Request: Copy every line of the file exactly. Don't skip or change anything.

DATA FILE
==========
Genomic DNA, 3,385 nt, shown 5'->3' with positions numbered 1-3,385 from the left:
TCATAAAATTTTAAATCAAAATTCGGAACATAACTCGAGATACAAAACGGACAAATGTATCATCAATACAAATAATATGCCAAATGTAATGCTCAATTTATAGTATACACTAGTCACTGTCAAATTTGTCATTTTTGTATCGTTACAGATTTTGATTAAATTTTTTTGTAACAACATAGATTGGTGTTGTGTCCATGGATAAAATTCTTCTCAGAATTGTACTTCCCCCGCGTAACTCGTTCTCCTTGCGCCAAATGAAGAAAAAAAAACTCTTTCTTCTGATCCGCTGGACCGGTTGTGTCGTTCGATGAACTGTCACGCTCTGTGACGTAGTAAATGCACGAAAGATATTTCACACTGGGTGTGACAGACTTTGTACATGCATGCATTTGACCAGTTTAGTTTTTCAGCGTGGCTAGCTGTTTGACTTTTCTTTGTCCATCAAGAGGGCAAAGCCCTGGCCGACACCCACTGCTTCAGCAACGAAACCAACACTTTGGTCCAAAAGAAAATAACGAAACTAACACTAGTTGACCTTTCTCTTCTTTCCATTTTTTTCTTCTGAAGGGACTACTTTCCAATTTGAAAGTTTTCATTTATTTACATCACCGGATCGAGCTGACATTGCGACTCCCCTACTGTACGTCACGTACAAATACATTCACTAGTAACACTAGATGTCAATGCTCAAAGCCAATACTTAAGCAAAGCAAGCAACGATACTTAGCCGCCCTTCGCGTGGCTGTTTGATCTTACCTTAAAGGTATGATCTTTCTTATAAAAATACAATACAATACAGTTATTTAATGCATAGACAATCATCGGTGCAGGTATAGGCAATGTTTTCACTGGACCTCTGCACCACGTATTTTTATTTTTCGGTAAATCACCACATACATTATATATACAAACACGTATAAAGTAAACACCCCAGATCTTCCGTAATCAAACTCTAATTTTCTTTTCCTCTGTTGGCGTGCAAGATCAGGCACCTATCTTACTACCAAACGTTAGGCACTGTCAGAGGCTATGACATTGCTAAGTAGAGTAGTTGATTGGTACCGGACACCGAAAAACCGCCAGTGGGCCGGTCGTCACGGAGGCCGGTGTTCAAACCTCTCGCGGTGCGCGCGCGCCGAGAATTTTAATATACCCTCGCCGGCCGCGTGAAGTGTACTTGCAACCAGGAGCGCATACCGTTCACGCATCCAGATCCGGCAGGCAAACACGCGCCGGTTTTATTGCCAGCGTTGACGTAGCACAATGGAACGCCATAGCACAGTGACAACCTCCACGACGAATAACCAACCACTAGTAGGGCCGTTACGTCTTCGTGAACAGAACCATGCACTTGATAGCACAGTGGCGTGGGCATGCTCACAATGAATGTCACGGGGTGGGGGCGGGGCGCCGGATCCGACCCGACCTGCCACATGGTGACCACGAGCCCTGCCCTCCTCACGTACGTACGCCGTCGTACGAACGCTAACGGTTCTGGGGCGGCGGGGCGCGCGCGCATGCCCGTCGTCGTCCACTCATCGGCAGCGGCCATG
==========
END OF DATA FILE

Genomic DNA, 3,385 nt, shown 5'->3' with positions numbered 1-3,385 from the left:
TCATAAAATTTTAAATCAAAATTCGGAACATAACTCGAGATACAAAACGGACAAATGTATCATCAATACAAATAATATGCCAAATGTAATGCTCAATTTATAGTATACACTAGTCACTGTCAAATTTGTCATTTTTGTATCGTTACAGATTTTGATTAAATTTTTTTGTAACAACATAGATTGGTGTTGTGTCCATGGATAAAATTCTTCTCAGAATTGTACTTCCCCCGCGTAACTCGTTCTCCTTGCGCCAAATGAAGAAAAAAAAACTCTTTCTTCTGATCCGCTGGACCGGTTGTGTCGTTCGATGAACTGTCACGCTCTGTGACGTAGTAAATGCACGAAAGATATTTCACACTGGGTGTGACAGACTTTGTACATGCATGCATTTGACCAGTTTAGTTTTTCAGCGTGGCTAGCTGTTTGACTTTTCTTTGTCCATCAAGAGGGCAAAGCCCTGGCCGACACCCACTGCTTCAGCAACGAAACCAACACTTTGGTCCAAAAGAAAATAACGAAACTAACACTAGTTGACCTTTCTCTTCTTTCCATTTTTTTCTTCTGAAGGGACTACTTTCCAATTTGAAAGTTTTCATTTATTTACATCACCGGATCGAGCTGACATTGCGACTCCCCTACTGTACGTCACGTACAAATACATTCACTAGTAACACTAGATGTCAATGCTCAAAGCCAATACTTAAGCAAAGCAAGCAACGATACTTAGCCGCCCTTCGCGTGGCTGTTTGATCTTACCTTAAAGGTATGATCTTTCTTATAAAAATACAATACAATACAGTTATTTAATGCATAGACAATCATCGGTGCAGGTATAGGCAATGTTTTCACTGGACCTCTGCACCACGTATTTTTATTTTTCGGTAAATCACCACATACATTATATATACAAACACGTATAAAGTAAACACCCCAGATCTTCCGTAATCAAACTCTAATTTTCTTTTCCTCTGTTGGCGTGCAAGATCAGGCACCTATCTTACTACCAAACGTTAGGCACTGTCAGAGGCTATGACATTGCTAAGTAGAGTAGTTGATTGGTACCGGACACCGAAAAACCGCCAGTGGGCCGGTCGTCACGGAGGCCGGTGTTCAAACCTCTCGCGGTGCGCGCGCGCCGAGAATTTTAATATACCCTCGCCGGCCGCGTGAAGTGTACTTGCAACCAGGAGCGCATACCGTTCACGCATCCAGATCCGGCAGGCAAACACGCGCCGGTTTTATTGCCAGCGTTGACGTAGCACAATGGAACGCCATAGCACAGTGACAACCTCCACGACGAATAACCAACCACTAGTAGGGCCGTTACGTCTTCGTGAACAGAACCATGCACTTGATAGCACAGTGGCGTGGGCATGCTCACAATGAATGTCACGGGGTGGGGGCGGGGCGCCGGATCCGACCCGACCTGCCACATGGTGACCACGAGCCCTGCCCTCCTCACGTACGTACGCCGTCGTACGAACGCTAACGGTTCTGGGGCGGCGGGGCGCGCGCGCATGCCCGTCGTCGTCCACTCATCGGCAGCGGCCATG